Ominous Statistics Foretell Drastic Shortage Of Scientists. . .

[Editor's note: The National Science Foundation predicts that if American college and university students continue to spurn science as their primary field of study, demand for scientists will outstrip supply by almost 400,000 in the year 2000. This estimate may even be somewhat conservative, according to Richard Atkinson, president of the American Association for the Advancement of Science (AAAS), who is recommending a broad range of actions - including a government-sponsored program for 3,000

Richard Atkinson
Jun 24, 1990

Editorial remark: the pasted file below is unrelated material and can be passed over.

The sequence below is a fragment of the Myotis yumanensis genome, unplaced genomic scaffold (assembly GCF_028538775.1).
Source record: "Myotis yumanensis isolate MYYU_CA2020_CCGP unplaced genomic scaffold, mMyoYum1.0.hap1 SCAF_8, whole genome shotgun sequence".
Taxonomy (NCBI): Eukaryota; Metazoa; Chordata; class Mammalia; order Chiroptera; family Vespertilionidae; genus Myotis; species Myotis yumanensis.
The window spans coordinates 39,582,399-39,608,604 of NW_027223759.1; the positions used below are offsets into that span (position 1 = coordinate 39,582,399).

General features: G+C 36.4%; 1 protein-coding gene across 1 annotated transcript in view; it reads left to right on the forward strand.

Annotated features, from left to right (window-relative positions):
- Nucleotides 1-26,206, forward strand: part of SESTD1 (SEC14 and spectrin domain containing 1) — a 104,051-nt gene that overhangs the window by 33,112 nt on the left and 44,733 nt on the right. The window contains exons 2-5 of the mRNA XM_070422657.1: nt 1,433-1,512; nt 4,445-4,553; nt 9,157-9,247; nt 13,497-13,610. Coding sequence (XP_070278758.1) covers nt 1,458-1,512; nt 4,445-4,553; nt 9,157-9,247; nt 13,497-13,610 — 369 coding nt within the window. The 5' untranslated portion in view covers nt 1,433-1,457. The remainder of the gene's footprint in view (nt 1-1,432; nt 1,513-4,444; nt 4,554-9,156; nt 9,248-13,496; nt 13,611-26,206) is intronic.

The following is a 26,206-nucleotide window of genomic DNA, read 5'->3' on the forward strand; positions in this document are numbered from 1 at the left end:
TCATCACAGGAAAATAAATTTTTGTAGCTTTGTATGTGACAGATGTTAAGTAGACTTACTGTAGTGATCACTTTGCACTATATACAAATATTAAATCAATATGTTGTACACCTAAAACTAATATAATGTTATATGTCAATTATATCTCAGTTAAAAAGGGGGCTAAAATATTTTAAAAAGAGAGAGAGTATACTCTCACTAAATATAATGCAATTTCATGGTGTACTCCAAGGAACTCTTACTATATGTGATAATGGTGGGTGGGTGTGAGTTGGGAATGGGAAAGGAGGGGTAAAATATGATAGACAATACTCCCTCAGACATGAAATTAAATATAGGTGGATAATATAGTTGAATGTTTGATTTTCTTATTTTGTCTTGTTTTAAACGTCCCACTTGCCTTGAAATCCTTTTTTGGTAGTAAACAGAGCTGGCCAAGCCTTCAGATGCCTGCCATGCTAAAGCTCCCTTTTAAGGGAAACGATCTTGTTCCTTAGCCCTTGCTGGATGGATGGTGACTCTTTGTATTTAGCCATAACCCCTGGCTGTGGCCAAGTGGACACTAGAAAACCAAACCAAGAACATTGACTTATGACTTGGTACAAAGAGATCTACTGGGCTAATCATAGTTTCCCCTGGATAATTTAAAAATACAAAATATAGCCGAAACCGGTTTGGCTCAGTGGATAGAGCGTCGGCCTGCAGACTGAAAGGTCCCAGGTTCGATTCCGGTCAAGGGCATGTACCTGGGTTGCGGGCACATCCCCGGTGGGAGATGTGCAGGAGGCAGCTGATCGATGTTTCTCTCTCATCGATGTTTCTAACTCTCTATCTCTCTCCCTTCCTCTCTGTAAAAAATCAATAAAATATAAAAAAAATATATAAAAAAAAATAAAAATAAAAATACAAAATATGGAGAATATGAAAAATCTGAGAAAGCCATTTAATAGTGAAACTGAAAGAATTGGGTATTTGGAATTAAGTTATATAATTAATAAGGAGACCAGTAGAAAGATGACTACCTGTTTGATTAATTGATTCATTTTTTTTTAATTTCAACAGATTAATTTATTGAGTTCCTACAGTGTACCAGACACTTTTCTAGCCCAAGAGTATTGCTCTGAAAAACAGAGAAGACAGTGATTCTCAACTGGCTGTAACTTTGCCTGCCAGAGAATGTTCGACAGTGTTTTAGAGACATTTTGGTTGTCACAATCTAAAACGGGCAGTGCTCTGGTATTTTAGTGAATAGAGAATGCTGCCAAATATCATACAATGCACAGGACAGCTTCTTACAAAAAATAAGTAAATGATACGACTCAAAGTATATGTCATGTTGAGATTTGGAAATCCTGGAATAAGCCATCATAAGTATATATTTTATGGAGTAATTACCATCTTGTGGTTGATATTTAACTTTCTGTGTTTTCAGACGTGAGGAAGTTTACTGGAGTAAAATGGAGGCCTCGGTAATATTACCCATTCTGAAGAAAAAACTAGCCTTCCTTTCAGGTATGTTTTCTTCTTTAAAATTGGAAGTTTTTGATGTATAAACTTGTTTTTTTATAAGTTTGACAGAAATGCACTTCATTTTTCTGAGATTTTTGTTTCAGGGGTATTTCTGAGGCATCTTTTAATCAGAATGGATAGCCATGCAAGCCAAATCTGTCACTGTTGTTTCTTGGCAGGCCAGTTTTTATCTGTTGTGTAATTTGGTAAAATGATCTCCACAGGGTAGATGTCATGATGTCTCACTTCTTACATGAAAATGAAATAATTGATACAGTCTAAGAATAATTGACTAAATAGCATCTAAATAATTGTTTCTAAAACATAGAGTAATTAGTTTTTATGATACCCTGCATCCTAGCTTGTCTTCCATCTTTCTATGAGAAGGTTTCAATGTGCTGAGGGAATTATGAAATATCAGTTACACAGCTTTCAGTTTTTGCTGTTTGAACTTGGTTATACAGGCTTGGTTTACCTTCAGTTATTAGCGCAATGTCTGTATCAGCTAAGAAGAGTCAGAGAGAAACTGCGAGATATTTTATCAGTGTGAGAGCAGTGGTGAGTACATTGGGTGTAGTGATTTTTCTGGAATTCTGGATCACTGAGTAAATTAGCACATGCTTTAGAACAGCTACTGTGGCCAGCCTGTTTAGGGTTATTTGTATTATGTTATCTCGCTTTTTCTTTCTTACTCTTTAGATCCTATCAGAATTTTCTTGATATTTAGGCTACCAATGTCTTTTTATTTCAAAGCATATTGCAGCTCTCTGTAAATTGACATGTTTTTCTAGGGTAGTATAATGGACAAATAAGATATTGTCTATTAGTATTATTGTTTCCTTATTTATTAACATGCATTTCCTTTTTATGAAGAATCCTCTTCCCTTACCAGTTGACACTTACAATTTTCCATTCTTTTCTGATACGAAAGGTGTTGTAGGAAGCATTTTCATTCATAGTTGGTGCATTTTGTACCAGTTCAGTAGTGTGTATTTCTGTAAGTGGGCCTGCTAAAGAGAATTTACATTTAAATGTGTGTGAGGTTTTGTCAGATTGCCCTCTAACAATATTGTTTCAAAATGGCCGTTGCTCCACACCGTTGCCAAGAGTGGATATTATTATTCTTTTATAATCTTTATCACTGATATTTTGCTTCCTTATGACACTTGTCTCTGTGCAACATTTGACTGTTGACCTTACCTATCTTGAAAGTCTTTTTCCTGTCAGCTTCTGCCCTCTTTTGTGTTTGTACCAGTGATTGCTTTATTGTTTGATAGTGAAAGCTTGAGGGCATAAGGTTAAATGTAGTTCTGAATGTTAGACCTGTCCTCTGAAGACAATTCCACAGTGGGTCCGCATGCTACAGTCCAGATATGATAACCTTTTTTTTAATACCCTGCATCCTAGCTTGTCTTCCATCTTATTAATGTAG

[Editor's note: The National Science Foundation predicts that if American college and university students continue to spurn science as their primary field of study, demand for scientists will outstrip supply by almost 400,000 in the year 2000. This estimate may even be somewhat conservative, according to Richard Atkinson, president of the American Association for the Advancement of Science (AAAS), who is recommending a broad range of actions - including a government-sponsored program for 3,000 new four-year fellowships for Ph.D. candidates in science and engineering - to encourage more young people to pursue doctorates in the two fields. Atkinson says government intervention is necessary if the country is to produce enough scientists to meet the projected future increase in demand by both industry and academia. Leaving market mechanisms to solve the problem as employers compete for the dwindling supply of Ph.D.'s would be a slow and ineffective solution, Atkinson said at...

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